For most of his fictional history, Black Adam has been a villain. But things changed in the pages of t he 1999 "JSA" comic series. Here, Adam undergoes an evolution and a change of heart that realigns him as an edgy antihero. Much of that progression comes from his proximity to the JSA, here comprised of elder heroes who have been fighting the good fight since the 1940s. They offer Adam a sense of kinship, as he is similarly displaced in time, only more so. Thus, putting the JSA in Black Adam's first feature film, rather than another super team, strikes a meaningful note for fans of the comics.

Cyclone's troubled beginnings

"Black Adam" is a film that moves a bit too quickly to muster much time for delving into its supporting players' backstories. But there are a handful of nods to comics lore that eagle-eyed fans should recognize immediately. One especially vivid example is the scene where Atom Smasher (Noah Centineo) tells Cyclone (Quintessa Swindell) how impressed he is, now that he's seen her superpowers in action. He explains that his powers are hereditary, and expresses curiosity about the nanobot-driven aspects of her own wind-based abilities. She tells him she was kidnapped by an evil scientist as a child, who performed experiments on her. This dreadful experience left her with the ability to control the wind.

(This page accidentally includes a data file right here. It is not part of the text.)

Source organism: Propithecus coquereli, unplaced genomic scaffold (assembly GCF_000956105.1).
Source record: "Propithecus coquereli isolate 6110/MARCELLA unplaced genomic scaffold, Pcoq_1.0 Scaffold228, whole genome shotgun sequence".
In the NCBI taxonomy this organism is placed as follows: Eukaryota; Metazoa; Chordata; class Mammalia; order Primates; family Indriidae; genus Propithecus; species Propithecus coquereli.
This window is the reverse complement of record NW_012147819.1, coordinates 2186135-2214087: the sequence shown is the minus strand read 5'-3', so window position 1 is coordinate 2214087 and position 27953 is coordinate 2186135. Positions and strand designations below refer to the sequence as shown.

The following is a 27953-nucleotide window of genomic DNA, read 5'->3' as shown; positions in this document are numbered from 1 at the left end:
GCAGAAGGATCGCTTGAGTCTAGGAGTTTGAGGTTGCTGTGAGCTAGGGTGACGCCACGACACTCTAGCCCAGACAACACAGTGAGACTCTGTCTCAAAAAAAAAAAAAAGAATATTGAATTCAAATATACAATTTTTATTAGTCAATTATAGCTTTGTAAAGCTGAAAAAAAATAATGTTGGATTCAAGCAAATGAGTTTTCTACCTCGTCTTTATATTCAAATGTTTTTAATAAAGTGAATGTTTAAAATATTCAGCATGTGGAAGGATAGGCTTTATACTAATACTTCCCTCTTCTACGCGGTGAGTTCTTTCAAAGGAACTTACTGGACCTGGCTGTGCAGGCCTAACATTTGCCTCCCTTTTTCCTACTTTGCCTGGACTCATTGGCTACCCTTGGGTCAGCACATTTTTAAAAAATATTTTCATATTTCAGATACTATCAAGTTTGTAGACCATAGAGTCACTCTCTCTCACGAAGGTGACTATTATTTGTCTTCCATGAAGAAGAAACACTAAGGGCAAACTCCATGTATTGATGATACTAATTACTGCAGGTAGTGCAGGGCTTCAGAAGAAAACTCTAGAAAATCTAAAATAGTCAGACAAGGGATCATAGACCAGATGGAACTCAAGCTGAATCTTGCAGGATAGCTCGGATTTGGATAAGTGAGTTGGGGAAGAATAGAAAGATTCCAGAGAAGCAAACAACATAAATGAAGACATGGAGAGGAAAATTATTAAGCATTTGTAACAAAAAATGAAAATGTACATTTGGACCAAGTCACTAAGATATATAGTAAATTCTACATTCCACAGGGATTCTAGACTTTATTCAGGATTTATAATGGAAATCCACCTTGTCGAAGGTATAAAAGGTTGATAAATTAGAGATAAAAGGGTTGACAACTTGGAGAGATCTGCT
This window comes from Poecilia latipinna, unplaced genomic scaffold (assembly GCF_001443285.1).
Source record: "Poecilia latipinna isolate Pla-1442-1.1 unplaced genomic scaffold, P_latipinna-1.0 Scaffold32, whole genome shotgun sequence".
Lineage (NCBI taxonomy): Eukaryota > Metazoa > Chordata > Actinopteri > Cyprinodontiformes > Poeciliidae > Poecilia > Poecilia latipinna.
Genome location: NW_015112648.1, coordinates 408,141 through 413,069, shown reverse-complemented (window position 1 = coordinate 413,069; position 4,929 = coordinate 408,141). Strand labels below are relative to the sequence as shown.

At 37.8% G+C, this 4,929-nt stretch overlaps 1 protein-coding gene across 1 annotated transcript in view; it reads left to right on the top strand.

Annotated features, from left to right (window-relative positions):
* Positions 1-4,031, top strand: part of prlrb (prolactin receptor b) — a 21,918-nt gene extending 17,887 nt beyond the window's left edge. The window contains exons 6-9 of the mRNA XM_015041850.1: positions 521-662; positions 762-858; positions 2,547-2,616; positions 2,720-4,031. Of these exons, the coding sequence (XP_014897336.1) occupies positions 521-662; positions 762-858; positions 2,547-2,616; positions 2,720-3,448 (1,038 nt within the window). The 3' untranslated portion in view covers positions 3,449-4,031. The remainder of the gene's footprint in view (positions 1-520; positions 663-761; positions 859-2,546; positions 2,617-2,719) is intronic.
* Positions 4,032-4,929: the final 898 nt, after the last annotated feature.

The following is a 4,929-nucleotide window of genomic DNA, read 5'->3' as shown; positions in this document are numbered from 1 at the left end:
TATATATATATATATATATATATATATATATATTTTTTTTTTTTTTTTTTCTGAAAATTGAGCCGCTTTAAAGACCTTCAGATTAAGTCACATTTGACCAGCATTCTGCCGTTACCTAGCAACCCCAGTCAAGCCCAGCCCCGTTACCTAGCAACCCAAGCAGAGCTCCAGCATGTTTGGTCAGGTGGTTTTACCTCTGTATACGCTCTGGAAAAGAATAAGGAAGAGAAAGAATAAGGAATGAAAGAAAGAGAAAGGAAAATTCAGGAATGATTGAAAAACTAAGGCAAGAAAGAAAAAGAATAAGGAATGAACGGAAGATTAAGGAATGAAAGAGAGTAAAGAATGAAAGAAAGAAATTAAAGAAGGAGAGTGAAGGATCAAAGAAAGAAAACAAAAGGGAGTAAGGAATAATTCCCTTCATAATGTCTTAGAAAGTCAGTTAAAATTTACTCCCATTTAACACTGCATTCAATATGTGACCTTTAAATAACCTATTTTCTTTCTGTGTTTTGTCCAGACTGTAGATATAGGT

Cyclone doesn't refer to the sinister perpetrator by name, but diehard fans will know exactly who she means. In the pages of DC comics, Cyclone, aka Maxine Hunkel, gets her powers from being experimented on by Professor T.O. Morrow, the same mad scientist who created the Red Tornado. Morrow has been a stable villain in the DC universe for years, frequently crossing paths with the JSA and the Justice League. He's also appeared in multiple small-screen DC adaptations, including "Supergirl" and "Young Justice." But he'd never appeared in a live-action movie before "Black Adam" hit theaters. Perhaps we'll see more of this malicious madman in future DECU outings — and, hopefully, Cyclone as well.

Keeping it in the family